All right, I’ll say it: there has never been a great baseball movie.
Yes, baseball fans, you can shout and scream and cajole, but I stand firm: any of the titles you can throw my way may be good, but hardly great. The Bad News Bears? Yes, it’s a delight, and a personal favorite. Maybe I’m too much of a cinephile, but if you’re going to ask me about the best movies of the 1970s, I’m not putting Bad News Bears on the same list as Chinatown, The Conversation, Dog Day Afternoon, Two-Lane Blacktop, Wanda, and others (many, many others.) When I talk about “great”, I’m talking about more than just a film that touches our sense of nostalgia for the 70s, for baseball in our youth, and for Walter Matthau. I’m talking great. The Bad News Bears ain’t great.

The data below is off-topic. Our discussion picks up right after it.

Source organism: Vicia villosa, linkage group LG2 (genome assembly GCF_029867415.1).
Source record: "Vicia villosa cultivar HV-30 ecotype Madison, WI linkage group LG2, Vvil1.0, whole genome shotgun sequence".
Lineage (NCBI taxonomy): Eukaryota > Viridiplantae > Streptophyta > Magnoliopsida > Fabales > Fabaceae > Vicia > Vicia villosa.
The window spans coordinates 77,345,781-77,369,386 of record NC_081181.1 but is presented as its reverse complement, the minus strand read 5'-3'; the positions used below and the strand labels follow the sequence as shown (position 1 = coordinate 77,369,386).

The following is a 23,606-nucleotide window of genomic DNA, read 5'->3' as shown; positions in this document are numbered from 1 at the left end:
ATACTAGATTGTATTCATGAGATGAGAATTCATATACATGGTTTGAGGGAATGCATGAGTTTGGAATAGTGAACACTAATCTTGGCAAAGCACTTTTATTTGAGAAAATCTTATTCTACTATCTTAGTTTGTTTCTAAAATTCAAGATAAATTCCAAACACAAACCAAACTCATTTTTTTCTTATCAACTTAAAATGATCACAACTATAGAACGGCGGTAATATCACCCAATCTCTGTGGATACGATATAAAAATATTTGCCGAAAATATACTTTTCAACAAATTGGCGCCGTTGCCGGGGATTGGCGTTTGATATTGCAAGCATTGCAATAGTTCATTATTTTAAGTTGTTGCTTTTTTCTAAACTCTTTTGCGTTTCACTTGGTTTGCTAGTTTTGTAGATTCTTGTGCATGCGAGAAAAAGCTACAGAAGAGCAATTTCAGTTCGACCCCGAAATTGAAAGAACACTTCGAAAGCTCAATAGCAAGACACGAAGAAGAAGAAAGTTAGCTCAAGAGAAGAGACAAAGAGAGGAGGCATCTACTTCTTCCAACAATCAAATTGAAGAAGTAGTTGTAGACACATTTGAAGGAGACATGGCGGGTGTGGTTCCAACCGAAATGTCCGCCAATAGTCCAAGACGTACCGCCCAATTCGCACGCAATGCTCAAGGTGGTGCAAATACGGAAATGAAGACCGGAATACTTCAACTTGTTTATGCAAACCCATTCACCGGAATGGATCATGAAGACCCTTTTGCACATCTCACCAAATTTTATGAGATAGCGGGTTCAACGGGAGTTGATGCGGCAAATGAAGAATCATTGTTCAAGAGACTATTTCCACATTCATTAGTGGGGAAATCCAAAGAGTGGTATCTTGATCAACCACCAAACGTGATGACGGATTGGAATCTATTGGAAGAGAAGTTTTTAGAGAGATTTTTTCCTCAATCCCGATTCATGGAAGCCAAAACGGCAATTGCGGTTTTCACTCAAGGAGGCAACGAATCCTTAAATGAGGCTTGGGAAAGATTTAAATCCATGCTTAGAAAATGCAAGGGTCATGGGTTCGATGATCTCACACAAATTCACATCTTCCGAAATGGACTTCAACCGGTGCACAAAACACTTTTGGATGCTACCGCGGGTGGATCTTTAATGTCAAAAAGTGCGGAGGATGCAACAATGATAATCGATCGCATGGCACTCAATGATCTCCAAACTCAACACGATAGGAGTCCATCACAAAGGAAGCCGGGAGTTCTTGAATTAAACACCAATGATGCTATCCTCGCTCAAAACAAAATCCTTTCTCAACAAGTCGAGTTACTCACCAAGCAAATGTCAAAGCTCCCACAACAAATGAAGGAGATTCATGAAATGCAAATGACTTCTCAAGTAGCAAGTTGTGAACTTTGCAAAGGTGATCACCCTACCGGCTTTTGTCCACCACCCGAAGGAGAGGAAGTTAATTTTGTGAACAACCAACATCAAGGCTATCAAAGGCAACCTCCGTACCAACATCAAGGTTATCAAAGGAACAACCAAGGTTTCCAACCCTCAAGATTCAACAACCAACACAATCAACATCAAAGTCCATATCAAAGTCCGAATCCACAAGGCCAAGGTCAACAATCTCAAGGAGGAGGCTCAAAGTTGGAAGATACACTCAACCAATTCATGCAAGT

Bull Durham? Can you watch this movie without giving it any credit for merely getting the baseball right? For isn’t that’s like saying Bird is a masterpiece because Forrest Whitaker played a saxophone decently? Durham is funny, but man, it’s also damn talky, and those jokes, well, they’re getting a bit creaky.
Again: not great.
Ask yourself this question, baseball fans: can you show any of your favorites–The Natural, Durham, Pride of the Yankees, Burns’ Baseball, Field of Dreams–to a person who doesn’t share your love of the sport? The answer is a resounding “NO!”, for they’d be bored to tears.
I’m not entirely certain why this is, except perhaps that baseball films tend to fixate too much on the sport, and less on genuine character development, plot, etc. Maybe baseball just doesn’t inspire great filmmakers–Bears certainly has a good plot and characters, but its direction, cinematography, etc. are fairly pedantic. It’s not meant to be great. But The Natural or Bang the Drum Slowly, for even those fall far short of the pantheon.